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The greatest compliment I ever had in my life


The compulsive drive for recognition
Carl Djerassi Scientist
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Why would a scientist author choose a novelist for his principal character? Marx is a novelist in here. My avowed purpose in writing fiction is to interpret the tribal culture of science to the general public. I have chosen for this task the genre of science-in-fiction... (science hyphen in hyphen fiction), certainly not science fiction, but not quite either the realistic fiction that knows so little about science. Readers might think that in my work I will stay close to the scientific world and people that world with figures in long white coats. This time I do not, a decision that raises a question. Is Marx, Deceased just my transparent attempt to avoid being typed as a narrow science-in-fiction writer? Actually, there’s more to it. A recurrent theme in my fiction is a compulsive drive of research scientist for peer approval, namely recognition. The struggle to carve out a reputation that is so important to the essential skill of contemporary science is also related to grantsmanship. While this drive to make a name for oneself has many effects in the culture of science, one effect is that has attracted little notice in the way that most such omissions escape notice is this. Scientists never publish anonymously. Here’s where I find a point of contact between two groups who do not often associate, the creative artist and the researcher in hard science, but areas of intersection are not necessarily areas of agreement. This point of contact between the two cultures while it reveals some convergences, exposes important differences as well. Most writers also display a need for approbation by their peers. Novelist Stephen Marx's... the character in my novel, preoccupation with his own image is not very different from describing a scientist’s hunger for peer validation. In each instance, that urge is both a nourishment and a poison of a creative mind. But writers also lust for recognition beyond the community of their peers. Unlike scientists who live and die by peer review, a writer requires above all else the approbation of the general public. Bestsellers are created by the book buying public, not by the writer’s peers. Even the favourable opinions of book reviewers and critics, though craved by authors, are not essential for elevation to the bestseller list. Here scientists have an advantage. They need not concern themselves with professional critics because such a breed does not exist in their intellectual world, which incidentally also excludes the general public. But the final difference between these two groups in this regard, is the one that concerns me most for it is the one that cuts, I believe, to the heart of the matter. It has to do with individual identity, with ego, the ultimate source of all this hunger for success. Scientists, I have said, never publish anonymously. To do so would seem to rob the entire exercise of its point as I’ve tried to demonstrate in my preceding novel, entitled The Bourbaki Gambit. (Which, incidentally, is my favourite novel.) But a writer if one’s central purpose is to win general acclaim, the kind of celebrity in which one’s individual identity is as irrelevant as the actual deeds or personalities of any of the celebrities whose faces grace the supermarket tabloids, it hardly matters if one writes under one’s own name or not. This question of celebrity is not an idle one, because it ultimately goes beyond ego to the quality of the work itself. What kind of celebrity we pick has everything to do with what we write. If a novelist had to choose between bestseller status on the one hand, and critic’s choice on the other, to sell thousands of books for a couple of years, followed by the oblivion of the remainder bins or to be neglected by the general public now, but still be read half a century later... in other words, as Flaubert put it, truce between audience and readers, which would it be? Such a choice is a formidable test of a writer’s self-esteem, a test to which my fictional author eventually subjects himself. But does he pass it?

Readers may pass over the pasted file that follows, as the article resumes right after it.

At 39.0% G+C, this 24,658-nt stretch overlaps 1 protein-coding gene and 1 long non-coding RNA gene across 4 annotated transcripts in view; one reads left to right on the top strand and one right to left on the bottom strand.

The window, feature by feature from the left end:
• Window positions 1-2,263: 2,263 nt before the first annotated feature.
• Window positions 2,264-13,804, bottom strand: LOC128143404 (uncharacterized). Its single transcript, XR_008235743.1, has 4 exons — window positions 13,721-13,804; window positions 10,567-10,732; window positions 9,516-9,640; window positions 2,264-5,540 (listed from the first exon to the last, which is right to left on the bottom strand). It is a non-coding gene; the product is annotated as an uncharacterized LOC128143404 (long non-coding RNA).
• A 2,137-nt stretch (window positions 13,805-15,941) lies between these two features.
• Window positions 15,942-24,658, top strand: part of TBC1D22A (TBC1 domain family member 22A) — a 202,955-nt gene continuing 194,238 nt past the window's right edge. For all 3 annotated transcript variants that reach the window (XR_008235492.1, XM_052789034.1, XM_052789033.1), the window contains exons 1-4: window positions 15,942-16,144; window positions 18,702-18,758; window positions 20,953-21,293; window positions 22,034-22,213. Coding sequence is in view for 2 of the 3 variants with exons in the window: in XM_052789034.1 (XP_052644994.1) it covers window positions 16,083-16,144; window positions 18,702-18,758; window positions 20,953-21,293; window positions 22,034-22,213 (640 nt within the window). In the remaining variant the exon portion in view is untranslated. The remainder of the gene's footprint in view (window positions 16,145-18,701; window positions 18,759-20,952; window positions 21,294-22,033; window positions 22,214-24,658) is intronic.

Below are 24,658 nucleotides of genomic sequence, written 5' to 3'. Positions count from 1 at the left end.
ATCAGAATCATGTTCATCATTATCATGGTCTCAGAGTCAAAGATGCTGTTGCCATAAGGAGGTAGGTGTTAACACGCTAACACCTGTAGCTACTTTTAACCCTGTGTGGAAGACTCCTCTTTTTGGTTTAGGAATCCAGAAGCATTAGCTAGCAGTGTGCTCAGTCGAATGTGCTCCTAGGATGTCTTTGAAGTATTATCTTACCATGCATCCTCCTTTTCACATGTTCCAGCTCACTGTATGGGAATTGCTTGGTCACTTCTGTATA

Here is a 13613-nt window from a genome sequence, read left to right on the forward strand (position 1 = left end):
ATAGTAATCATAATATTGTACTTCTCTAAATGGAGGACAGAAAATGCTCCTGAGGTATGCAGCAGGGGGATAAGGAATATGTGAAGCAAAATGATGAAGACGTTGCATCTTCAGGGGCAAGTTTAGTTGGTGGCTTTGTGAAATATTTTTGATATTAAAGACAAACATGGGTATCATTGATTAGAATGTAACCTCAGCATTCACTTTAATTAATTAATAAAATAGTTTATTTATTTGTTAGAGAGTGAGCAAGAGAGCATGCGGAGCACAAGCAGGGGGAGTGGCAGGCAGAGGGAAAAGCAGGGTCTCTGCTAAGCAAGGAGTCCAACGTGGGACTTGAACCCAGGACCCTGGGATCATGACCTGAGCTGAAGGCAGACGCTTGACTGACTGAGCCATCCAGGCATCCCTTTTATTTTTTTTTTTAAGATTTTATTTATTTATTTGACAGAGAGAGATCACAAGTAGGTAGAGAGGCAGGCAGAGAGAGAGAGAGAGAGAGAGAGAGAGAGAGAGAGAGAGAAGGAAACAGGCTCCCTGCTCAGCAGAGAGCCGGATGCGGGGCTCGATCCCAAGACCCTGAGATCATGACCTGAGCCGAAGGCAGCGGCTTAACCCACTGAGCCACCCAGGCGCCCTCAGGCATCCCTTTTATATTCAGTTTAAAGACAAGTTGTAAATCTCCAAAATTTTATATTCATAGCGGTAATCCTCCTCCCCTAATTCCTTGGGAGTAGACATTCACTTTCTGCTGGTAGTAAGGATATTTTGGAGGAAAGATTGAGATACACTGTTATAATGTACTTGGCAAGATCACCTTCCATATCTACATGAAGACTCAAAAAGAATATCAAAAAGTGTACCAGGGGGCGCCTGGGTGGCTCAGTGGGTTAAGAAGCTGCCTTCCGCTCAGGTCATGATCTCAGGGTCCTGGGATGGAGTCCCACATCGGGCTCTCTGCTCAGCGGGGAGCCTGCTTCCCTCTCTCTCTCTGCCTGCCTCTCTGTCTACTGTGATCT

And that, in fact, is really me.

Austrian-American Carl Djerassi (1923-2015) was best known for his work on the synthesis of the steroid cortisone and then of a progesterone derivative that was the basis of the first contraceptive pill. He wrote a number of books, plays and poems, in the process inventing a new genre, 'science-in-fiction', illustrated by the novel 'Cantor's Dilemma' which explores ethics in science.

Listeners: Tamara Tracz

Tamara Tracz is a writer and filmmaker based in London.

Tags: Marx, Deceased, The Bourbaki Gambit, Stephen Marx, Gustave Flaubert

Duration: 5 minutes, 7 seconds

Date story recorded: September 2005

Date story went live: 24 January 2008